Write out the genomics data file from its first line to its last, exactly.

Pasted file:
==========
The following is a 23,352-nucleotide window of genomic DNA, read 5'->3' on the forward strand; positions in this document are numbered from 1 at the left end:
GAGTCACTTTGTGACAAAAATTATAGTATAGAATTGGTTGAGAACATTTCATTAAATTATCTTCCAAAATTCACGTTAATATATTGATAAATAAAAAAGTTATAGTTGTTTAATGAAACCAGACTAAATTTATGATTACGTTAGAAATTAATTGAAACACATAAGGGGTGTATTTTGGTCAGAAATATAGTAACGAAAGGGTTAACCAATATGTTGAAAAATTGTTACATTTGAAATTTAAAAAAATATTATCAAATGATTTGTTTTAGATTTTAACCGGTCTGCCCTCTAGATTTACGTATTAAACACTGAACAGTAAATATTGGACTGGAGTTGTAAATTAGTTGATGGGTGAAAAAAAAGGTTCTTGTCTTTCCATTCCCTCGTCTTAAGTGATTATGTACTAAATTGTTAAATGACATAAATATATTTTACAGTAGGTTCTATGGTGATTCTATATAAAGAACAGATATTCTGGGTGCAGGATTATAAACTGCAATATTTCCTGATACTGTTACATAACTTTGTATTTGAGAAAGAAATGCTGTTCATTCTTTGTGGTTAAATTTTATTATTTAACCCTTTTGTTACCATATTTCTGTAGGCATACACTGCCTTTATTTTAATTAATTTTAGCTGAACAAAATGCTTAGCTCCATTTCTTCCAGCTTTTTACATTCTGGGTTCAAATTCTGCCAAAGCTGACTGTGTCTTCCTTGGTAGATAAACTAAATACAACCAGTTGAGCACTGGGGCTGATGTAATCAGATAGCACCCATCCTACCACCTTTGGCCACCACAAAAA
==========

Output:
The following is a 23,352-nucleotide window of genomic DNA, read 5'->3' on the forward strand; positions in this document are numbered from 1 at the left end:
GAGTCACTTTGTGACAAAAATTATAGTATAGAATTGGTTGAGAACATTTCATTAAATTATCTTCCAAAATTCACGTTAATATATTGATAAATAAAAAAGTTATAGTTGTTTAATGAAACCAGACTAAATTTATGATTACGTTAGAAATTAATTGAAACACATAAGGGGTGTATTTTGGTCAGAAATATAGTAACGAAAGGGTTAACCAATATGTTGAAAAATTGTTACATTTGAAATTTAAAAAAATATTATCAAATGATTTGTTTTAGATTTTAACCGGTCTGCCCTCTAGATTTACGTATTAAACACTGAACAGTAAATATTGGACTGGAGTTGTAAATTAGTTGATGGGTGAAAAAAAAGGTTCTTGTCTTTCCATTCCCTCGTCTTAAGTGATTATGTACTAAATTGTTAAATGACATAAATATATTTTACAGTAGGTTCTATGGTGATTCTATATAAAGAACAGATATTCTGGGTGCAGGATTATAAACTGCAATATTTCCTGATACTGTTACATAACTTTGTATTTGAGAAAGAAATGCTGTTCATTCTTTGTGGTTAAATTTTATTATTTAACCCTTTTGTTACCATATTTCTGTAGGCATACACTGCCTTTATTTTAATTAATTTTAGCTGAACAAAATGCTTAGCTCCATTTCTTCCAGCTTTTTACATTCTGGGTTCAAATTCTGCCAAAGCTGACTGTGTCTTCCTTGGTAGATAAACTAAATACAACCAGTTGAGCACTGGGGCTGATGTAATCAGATAGCACCCATCCTACCACCTTTGGCCACCACAAAAA